Jonathan Javitch, M.D., Ph.D.
Jonathan A. Javitch obtained his B.S. and M.S. in Biological Sciences at Stanford University. He completed the joint M.D.-Ph.D. program at the Johns Hopkins University School of Medicine where as a graduate student with Solomon Snyder he demonstrated that a key step in the neurotoxicity of MPTP is the uptake of its metabolite MPP+ by the dopamine transporter.
After graduating from Hopkins, Dr. Javitch completed a medical internship and psychiatric residency at the Columbia Presbyterian Hospital and the New York State Psychiatric Institute. He did postdoctoral work on the structure of dopamine receptors with Dr. Arthur Karlin at Columbia University.
Dr. Javitch is currently the Lieber Professor of Experimental Therapeutics in Psychiatry and Professor of Pharmacology in the Center for Molecular Recognition and in Physiology and Cellular Biophysics at the Columbia University College of Physicians and Surgeons, Director of the Lieber Center for Schizophrenia Research and Treatment, and Chief of the Division of Molecular Therapeutics at the New York State Psychiatric Institute.
One main line of research in his laboratory is aimed at understanding the structural bases of agonist and antagonist binding and specificity in the dopamine D2-like receptors and related biogenic amine receptor, how agonist binding is transduced into G protein activation, and the structural basis for G protein-coupled receptor (GPCR) oligomerization and its role in signaling. In the pursuit of these objectives we are carrying out research on the dopamine D2 receptor as well as several other GPCRs. The D2 receptor is the principal target of antipsychotic drugs used in the treatment of schizophrenia.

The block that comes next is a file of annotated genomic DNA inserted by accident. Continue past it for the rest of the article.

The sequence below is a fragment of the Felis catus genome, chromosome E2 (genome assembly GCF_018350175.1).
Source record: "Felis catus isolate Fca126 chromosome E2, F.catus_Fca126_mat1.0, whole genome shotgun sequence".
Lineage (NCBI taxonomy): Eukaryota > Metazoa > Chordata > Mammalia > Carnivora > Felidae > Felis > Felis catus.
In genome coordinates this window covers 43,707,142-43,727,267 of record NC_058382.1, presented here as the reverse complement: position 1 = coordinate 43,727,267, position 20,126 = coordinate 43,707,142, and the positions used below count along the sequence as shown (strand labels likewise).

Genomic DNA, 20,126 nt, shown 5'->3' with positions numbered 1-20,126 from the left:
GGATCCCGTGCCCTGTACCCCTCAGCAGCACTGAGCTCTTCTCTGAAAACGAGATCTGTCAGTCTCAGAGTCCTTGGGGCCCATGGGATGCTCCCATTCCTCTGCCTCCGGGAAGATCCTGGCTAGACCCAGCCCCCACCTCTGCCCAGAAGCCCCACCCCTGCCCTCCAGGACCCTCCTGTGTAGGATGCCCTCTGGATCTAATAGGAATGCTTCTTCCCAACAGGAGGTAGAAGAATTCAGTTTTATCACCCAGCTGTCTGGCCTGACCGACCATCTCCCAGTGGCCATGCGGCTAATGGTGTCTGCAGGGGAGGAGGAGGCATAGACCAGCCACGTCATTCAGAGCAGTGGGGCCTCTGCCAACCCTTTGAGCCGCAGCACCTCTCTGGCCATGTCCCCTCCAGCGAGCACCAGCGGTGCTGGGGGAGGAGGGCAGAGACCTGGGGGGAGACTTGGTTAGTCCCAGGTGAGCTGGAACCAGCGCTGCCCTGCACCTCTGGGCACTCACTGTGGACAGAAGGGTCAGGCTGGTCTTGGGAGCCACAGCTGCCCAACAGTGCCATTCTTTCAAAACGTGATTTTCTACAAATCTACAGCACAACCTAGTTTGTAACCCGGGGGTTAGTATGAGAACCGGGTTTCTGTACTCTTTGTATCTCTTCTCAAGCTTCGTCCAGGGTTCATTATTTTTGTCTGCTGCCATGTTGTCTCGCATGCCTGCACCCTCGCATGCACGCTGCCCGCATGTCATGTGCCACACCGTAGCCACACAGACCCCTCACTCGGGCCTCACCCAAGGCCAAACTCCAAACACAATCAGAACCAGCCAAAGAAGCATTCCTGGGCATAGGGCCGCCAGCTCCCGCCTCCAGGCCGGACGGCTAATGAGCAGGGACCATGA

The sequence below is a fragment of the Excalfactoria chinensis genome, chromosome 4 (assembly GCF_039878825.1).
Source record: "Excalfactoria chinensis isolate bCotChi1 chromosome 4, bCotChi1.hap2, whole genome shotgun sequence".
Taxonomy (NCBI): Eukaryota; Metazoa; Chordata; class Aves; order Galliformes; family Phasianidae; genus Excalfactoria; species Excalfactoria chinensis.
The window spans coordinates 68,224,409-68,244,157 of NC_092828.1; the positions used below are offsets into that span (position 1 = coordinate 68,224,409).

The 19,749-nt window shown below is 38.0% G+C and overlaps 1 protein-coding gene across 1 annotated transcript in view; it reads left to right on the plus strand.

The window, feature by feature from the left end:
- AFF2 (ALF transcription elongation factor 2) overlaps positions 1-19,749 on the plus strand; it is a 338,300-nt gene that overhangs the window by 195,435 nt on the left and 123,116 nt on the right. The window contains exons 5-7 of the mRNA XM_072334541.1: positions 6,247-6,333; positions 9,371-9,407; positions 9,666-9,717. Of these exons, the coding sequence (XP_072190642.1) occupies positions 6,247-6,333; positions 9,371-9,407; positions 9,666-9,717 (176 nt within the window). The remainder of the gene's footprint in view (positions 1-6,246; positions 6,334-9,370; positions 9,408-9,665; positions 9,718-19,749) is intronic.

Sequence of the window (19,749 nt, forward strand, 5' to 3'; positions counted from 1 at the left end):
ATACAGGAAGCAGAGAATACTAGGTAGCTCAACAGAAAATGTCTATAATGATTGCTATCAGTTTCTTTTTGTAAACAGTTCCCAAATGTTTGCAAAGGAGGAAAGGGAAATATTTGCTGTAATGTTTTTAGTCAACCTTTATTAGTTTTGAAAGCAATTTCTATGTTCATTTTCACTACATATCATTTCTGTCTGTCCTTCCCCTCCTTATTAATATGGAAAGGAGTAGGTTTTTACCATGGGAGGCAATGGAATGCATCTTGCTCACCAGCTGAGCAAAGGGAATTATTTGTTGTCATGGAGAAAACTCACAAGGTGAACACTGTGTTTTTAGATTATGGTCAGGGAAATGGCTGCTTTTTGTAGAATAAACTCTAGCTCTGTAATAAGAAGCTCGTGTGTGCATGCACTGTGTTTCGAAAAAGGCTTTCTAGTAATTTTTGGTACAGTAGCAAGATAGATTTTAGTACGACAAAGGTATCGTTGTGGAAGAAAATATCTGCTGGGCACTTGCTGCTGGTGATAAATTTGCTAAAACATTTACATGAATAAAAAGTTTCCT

Other research in his laboratory is focused on determining the structural bases of the transport of substrate by the dopamine transporter and its inhibition by drugs such as cocaine and amphetamine. The laboratory is also studying regulation of the trafficking and function of the dopamine transporter and its role in sensitization. Several lines of evidence support the relevance of sensitization to the pathophysiology of schizophrenia, including the ability of amphetamine and other psychostimulants to induce psychosis in normal subjects and the increased sensitivity of patients with schizophrenia to the psychotogenic effects of psychostimulants.
The laboratory also studies a number of bacterial homologs of the neurotransmitter transporters as model systems for direct structural studies, including X-ray crystallography, EPR spectroscopy, and single-molecule fluorescence spectroscopy, which they are pursuing in collaboration with colleagues. Their work focuses primarily on the molecular and cellular level, and they also are using mice and fruit flies as model systems to probe the relevance of these molecular details to psychostimulant-induced behaviors.